Gaining insight into energy and sustainability in urban Kenya

 It’s been a few weeks since my arrival in Nairobi, Kenya, where I will spend the spring working on my master’s thesis on the topic of urban energy transitions in emerging markets. In practice, the work mostly involves data collection through in-depth interviews with researchers, decision-makers, industry representatives and other local experts. The insider insights have already proven valuable, as a large part of online information seems to be out of date or otherwise inaccurate.

So far, first-hand observations and interviews with organizations such as African Energy Research Policy Network, UN Habitat and Strathmore Energy Research Centre have provided new perspectives on the topical energy and sustainability matters in Kenya’s capital. A lot remains to be done in the energy sector, as a great number of people either lack access to energy or deal with unreliable supply and high costs. In addition to the challenges with energy adequacy and access, there are visible issues with waste, pollution, housing and transport, with traffic jams clogging the main roads on a daily basis. For example, last Friday a few hours of heavy rain resulted in flooding streets and long power outages.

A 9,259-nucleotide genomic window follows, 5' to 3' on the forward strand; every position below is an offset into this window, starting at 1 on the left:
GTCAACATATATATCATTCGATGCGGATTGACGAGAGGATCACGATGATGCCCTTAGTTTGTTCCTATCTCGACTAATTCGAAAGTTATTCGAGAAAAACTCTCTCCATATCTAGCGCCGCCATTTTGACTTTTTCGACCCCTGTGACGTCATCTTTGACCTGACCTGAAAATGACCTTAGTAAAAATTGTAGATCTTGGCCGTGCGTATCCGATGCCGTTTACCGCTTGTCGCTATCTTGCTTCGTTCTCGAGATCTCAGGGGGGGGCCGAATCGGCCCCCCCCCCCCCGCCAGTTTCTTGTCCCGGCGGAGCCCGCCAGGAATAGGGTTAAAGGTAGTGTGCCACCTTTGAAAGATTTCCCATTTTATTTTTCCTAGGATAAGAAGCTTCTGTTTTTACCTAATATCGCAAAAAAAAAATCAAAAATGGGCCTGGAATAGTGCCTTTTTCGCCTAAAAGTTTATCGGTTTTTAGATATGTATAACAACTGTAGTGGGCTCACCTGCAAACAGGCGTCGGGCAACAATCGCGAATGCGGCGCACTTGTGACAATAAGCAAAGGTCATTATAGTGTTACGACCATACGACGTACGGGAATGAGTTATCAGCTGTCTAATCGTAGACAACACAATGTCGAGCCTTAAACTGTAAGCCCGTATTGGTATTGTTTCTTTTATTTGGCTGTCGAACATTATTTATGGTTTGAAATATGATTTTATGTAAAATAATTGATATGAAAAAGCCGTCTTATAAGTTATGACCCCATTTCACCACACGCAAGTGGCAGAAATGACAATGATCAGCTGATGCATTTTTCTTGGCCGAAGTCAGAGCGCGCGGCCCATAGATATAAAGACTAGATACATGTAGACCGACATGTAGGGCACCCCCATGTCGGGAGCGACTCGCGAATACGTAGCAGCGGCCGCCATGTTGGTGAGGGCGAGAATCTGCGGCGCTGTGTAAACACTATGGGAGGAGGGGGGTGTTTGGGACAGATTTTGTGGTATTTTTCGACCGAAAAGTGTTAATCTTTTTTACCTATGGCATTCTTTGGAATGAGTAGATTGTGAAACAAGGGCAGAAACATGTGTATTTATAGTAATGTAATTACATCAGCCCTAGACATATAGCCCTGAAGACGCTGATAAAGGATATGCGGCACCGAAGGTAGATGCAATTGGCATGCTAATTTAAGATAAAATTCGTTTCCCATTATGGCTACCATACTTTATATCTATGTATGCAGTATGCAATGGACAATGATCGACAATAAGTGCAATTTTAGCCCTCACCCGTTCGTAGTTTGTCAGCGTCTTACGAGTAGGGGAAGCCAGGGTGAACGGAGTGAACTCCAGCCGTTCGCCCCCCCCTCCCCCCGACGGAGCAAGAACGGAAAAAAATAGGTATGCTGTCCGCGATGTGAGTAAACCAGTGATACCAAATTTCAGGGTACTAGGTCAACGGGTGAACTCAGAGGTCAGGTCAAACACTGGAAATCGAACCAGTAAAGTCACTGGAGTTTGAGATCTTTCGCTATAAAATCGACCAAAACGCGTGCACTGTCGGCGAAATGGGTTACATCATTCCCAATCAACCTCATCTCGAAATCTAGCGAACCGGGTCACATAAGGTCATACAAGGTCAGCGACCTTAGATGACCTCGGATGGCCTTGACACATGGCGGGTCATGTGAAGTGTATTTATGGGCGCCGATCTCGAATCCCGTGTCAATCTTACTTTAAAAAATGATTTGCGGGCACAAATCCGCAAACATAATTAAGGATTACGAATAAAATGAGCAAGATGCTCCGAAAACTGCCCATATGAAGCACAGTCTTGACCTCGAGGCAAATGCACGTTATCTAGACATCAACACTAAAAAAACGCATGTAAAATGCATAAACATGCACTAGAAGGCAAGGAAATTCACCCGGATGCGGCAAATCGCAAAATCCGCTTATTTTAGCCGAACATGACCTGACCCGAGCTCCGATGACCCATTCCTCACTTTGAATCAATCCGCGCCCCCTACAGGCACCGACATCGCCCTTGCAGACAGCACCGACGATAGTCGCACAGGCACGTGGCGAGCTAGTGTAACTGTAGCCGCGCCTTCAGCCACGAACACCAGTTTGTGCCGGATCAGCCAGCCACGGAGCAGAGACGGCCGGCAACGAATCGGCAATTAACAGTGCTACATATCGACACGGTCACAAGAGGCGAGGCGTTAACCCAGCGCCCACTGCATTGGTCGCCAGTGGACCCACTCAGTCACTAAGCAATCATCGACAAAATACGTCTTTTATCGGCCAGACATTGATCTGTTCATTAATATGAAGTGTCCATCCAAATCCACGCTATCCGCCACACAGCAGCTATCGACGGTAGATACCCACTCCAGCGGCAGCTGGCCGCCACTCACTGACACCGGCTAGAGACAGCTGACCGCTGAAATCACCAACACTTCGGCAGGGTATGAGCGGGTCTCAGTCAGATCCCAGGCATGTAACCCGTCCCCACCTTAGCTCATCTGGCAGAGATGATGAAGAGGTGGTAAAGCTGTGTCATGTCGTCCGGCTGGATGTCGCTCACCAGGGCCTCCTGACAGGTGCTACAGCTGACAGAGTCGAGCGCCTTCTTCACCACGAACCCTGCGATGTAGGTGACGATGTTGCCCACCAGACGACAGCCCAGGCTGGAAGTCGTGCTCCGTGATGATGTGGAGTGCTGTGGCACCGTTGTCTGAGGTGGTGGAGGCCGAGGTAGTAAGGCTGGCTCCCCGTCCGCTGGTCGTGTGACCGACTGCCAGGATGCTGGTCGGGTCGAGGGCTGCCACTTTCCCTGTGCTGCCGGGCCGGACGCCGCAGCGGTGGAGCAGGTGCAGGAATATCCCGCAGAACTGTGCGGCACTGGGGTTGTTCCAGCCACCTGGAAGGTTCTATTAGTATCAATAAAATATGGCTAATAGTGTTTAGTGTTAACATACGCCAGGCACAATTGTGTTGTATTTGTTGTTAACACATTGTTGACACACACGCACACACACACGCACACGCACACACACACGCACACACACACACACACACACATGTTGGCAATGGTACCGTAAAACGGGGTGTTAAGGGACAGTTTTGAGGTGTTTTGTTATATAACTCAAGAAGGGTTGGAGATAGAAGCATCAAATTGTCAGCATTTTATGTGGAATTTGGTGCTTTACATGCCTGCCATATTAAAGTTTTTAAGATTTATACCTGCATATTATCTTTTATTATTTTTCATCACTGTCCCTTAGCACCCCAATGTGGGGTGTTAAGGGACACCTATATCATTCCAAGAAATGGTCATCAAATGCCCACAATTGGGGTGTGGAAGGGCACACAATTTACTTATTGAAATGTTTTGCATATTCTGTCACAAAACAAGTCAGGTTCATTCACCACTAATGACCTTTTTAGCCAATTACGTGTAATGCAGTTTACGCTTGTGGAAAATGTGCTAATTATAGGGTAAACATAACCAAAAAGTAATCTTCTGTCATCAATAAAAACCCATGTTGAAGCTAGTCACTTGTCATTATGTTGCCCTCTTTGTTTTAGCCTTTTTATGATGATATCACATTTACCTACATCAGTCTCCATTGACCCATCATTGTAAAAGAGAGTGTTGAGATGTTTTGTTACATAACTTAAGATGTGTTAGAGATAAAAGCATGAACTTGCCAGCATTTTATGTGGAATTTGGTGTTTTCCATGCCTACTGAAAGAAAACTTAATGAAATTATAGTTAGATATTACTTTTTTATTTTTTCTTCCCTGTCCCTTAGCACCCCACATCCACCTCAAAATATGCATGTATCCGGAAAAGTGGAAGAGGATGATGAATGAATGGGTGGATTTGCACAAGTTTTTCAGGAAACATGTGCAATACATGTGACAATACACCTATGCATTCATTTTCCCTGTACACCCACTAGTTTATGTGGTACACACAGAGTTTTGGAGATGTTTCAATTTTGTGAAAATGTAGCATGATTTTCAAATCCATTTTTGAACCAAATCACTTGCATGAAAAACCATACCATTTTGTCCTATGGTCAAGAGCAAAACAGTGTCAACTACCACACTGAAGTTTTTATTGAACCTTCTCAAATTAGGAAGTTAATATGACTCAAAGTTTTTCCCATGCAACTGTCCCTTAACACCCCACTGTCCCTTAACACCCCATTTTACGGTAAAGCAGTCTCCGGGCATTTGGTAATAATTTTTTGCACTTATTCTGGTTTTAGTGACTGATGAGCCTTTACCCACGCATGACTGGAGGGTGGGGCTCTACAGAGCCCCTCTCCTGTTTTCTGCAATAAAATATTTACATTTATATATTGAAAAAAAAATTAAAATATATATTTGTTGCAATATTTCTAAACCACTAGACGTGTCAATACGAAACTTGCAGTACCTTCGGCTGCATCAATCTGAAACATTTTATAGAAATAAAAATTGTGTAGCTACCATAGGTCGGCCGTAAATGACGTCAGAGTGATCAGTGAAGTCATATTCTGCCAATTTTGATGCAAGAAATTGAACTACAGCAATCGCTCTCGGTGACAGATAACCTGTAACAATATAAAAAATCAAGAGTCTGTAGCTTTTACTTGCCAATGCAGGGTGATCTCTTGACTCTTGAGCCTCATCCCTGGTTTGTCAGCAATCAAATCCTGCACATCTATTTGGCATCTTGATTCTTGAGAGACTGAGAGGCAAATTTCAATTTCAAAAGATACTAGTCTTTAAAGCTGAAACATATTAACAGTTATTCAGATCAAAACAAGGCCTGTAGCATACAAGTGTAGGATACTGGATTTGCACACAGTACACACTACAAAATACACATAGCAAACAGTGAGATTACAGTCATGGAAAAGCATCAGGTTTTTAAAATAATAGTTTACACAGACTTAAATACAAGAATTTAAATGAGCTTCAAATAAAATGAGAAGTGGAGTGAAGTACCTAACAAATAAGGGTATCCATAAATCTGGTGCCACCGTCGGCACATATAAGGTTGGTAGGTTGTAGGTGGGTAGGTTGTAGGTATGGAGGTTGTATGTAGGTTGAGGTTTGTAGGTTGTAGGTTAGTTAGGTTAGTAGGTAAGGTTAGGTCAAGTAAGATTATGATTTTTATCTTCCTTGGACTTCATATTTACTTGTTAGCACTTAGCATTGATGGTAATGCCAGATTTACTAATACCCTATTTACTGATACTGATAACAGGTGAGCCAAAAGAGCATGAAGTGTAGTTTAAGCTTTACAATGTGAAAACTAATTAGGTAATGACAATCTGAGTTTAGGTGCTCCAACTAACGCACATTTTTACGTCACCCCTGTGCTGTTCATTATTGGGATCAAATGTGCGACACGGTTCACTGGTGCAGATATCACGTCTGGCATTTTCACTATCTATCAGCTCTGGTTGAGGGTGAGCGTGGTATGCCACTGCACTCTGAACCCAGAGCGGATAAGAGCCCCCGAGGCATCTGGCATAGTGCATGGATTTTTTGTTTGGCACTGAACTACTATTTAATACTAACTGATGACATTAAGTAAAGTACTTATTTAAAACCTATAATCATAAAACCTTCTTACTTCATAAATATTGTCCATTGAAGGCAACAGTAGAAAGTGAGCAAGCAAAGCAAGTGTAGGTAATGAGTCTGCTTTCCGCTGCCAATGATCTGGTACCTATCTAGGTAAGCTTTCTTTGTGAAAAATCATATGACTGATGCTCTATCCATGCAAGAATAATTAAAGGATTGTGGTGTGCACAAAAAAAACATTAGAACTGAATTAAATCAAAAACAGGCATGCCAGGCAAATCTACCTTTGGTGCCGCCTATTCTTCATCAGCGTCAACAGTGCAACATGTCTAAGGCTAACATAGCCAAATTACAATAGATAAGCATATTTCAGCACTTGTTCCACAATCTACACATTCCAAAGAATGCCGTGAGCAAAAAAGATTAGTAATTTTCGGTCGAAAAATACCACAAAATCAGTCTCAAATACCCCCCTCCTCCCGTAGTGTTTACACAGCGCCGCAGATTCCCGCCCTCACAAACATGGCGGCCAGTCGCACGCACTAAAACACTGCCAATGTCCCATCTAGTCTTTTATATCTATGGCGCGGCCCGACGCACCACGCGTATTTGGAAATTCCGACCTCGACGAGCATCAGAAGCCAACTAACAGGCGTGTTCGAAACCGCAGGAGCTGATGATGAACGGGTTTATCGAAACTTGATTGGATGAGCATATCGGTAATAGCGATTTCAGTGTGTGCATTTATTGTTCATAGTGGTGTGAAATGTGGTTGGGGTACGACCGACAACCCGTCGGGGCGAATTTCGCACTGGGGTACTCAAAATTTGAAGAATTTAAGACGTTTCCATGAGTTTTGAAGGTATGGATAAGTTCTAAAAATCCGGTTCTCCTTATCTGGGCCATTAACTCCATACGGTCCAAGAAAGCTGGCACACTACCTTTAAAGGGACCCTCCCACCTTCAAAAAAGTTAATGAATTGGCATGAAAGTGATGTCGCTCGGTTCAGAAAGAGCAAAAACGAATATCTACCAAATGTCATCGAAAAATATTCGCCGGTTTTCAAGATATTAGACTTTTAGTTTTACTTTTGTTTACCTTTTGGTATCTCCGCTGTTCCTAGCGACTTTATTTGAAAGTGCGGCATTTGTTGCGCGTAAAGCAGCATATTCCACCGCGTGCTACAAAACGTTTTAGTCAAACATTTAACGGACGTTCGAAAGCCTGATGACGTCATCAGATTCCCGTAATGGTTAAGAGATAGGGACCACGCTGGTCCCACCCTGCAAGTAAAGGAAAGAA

Despite the prominent challenges that the rapidly growing city has, my first impression of Nairobi has been very positive, especially due to its warm-hearted, joyful and friendly people. My local officemates have also made a good effort in turning me into a Nairobian by teaching me Swahili, making sure I try all the traditional Kenyan dishes and inviting me on their Saturday hike to one of the nearby national parks. Overall, Nairobi is an incredibly diverse and lively city with a lot to experience. After some initial confusion, things here flow smoothly and it’s easy to feel at home in this beautifully chaotic city.

The writer, Erika Forstén, is a master’s student in the Advanced Energy Solutions programme at Aalto University. As part of the New Global team, she is working on her master’s thesis about urban energy transitions in emerging markets, looking at Nairobi as a case study.